In a win for property owners and project proponents, a Utah federal district court has ruled that the United States Constitution does not authorize the U.S. Fish and Wildlife Service (“FWS”) to regulate impacts to the Utah prairie dog as a listed “threatened” species living on private lands within a single state. The ruling departs from five federal appellate courts that have reached the opposite conclusion for other similarly situated species, and calls into question some of the key legal foundations of the Endangered Species Act (“ESA”) as applied to species with confined ranges.  The court’s ruling also could curtail the Service’s ability to tailor protective rules and designate critical habitat for in-state populations of threatened species that exist in multiple states.  The decision is available here (People for the Ethical Treatment of Property Owners [“PETPO”] v. U.S. Fish and Wildlife Service, No. 2:13-cv-00278-DB (D. Utah Nov. 5, 2014)). 

The Court’s Opinion

The case arises from FWS’s designation of the Utah prairie dog as a “threatened” species and its subsequent issuance and modification of a special rule under Section 4(d) of the ESA that allowed take of the species on private land under certain narrow circumstances.  Section 4(d) allows the Secretary of the Interior to “issue such regulations as he deems necessary and advisable to provide for the conservation of” threatened species.  FWS often utilizes this authority to reduce the practical burden on competing land uses from a threatened (as opposed to “endangered”) listing and the correspondingly broad regulatory prohibition on “take” of that species.  

Here, FWS had authorized five to six thousand takes per year on private lands within the Utah prairie dog’s range, until 2012 when FWS changed its 4(d) rule to impose a permit requirement and sharply limit the scope of the lands where future takes could be authorized.  The regulatory changes restricted private property owners’ ability to develop their land for fear of unauthorized take of the Utah prairie dog and resulting FWS enforcement.  This spurred a landowners group, PETPO, to file suit under the Administrative Procedure Act, alleging that the section 4(d) rule was unconstitutional. 

The Court agreed with PETPO that neither the Commerce Clause nor the Necessary and Proper Clause authorizes Congress or, by delegation, FWS to regulate the Utah prairie dog because the species is located exclusively in Utah and does not substantially affect interstate commerce.  The Court rejected as too attenuated the federal government’s arguments that the loss of tourism, scientific research, and publications caused by the potential extinction of the species would substantially affect interstate commerce.  The Court also disagreed with Defendants’ contention that “the Necessary and Proper Clause authorizes special rule 4(d) because the rule is essential to the economic scheme created by the ESA.”  Id. at 13. The court instead ruled that “there is no evidence that the diminution of the Utah prairie dog on private lands in Utah would significantly alter the supply or quality of animals for which a national market exists” and that “there is no evidence that the extinction of the Utah prairie dog would cause any other species to lose value or likewise become extinct.” Id. at 15.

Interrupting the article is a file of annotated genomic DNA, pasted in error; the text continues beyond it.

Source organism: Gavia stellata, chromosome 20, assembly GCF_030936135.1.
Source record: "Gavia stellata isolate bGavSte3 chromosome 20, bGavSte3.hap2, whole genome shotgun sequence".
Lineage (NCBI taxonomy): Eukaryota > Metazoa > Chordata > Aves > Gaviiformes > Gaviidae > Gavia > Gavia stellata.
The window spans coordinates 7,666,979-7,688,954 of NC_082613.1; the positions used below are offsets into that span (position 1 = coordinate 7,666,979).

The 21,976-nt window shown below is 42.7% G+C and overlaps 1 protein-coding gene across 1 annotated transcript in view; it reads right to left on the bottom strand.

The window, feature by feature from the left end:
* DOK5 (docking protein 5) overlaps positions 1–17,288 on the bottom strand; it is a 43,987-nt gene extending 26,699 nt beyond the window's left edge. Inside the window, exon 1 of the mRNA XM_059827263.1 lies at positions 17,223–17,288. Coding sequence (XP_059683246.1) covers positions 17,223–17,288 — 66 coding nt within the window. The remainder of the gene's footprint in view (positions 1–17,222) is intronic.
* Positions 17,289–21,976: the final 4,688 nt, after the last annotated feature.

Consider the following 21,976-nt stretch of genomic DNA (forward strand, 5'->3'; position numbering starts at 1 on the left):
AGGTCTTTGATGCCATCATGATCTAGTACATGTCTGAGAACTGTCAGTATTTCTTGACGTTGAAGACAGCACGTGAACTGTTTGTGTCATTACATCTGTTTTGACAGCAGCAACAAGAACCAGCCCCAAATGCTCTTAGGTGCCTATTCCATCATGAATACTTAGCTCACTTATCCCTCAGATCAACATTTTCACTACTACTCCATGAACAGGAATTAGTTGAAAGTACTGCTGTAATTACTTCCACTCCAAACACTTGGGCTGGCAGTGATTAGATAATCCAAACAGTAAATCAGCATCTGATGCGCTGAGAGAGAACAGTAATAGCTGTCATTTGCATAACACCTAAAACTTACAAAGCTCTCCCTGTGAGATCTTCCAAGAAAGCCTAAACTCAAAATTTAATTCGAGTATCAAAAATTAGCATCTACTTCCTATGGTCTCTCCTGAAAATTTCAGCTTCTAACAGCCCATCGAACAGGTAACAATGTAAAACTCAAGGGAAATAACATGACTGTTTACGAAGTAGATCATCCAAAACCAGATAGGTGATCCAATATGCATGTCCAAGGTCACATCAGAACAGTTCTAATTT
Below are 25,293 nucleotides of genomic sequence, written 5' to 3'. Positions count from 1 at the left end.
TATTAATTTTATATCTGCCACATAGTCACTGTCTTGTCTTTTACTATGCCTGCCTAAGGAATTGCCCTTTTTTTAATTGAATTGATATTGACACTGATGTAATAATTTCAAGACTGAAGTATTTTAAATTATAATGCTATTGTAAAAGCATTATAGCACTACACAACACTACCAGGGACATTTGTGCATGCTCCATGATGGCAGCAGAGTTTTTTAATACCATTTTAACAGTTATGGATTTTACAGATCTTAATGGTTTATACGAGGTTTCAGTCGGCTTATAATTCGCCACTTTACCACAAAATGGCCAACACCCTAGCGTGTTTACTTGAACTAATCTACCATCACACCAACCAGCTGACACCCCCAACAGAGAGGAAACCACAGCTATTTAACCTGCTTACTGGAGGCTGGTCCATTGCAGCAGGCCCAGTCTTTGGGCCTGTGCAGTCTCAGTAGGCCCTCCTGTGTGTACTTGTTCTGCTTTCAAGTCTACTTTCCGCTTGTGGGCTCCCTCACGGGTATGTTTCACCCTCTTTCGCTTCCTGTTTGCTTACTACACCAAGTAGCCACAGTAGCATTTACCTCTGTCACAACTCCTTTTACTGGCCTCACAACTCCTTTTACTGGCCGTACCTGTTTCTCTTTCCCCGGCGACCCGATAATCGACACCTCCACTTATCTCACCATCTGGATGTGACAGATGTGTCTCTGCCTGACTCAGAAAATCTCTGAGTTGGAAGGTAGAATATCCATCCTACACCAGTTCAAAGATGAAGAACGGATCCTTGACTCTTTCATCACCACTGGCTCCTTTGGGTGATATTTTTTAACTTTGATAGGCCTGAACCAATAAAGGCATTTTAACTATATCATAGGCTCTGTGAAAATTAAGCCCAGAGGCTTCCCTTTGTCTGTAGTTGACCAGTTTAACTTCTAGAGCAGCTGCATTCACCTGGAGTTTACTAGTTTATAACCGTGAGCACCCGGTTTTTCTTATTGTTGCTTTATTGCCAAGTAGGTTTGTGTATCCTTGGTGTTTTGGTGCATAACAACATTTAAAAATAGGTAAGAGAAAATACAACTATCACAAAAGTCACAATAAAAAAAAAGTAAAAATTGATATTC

Potential Implications

Because many listed species occur only in a single state, the Court’s reasoning, if upheld, could significantly curtail FWS’s authority.  In particular, because the ESA does not prohibit takes of threatened species—protection of those species is grounded in a blanket 4(d) rule—the decision immediately casts doubt on FWS’s authority to list species as threatened when they live within a single state. 

The opinion also raises other important questions regarding FWS’s ESA authority to regulate impacts on species and their habitat within a state.  Some of these issues could be beneficial to landowners and developers.  For example, the PETPO decision arguably could be extended to limit FWS’s ability to designate critical habitat for listed species within a single state or could call into question ESA listing decisions based on FWS’s new “significant portion of a species’ range” policy when the species population that triggers the listing occurs within a single state. 

On the other hand, some of the unanswered questions could prove problematic to private stakeholders.  For example, even where a listed species inhabits multiple states, PETPO maythreaten FWS’s ability to develop a 4(d) rule authorizing take of the species within a single state.  With less flexibility to tailor 4(d) rules to specific locations, FWS could be forced to develop broader regulations covering the entire range of a species, a far more difficult undertaking, and may instead decide not to issue a 4(d) rule at all—an outcome that likely would prove costly to project proponents.  

While it is undisputed that the PETPO decision is important, its full implications are not yet clear.  The ruling almost certainly will be appealed to the Tenth Circuit.  And it is not unreasonable to think that the decision ultimately could make its way to the U.S. Supreme Court given that it highlights an unresolved issue of constitutional law and statutory interpretation under the ESA, which has received divergent treatment among the federal appellate courts that have upheld FWS’s powers to regulate in-state species. That said, it is important to recognize that the decision is highly fact-specific—it only applies to a species residing on private land in a single state and rests on a constrained view of that species’ economic value.  These factors make thePETPO decision worth watching going forward, and stakeholders in land use or project development should consider making their views heard as amici in any appeal.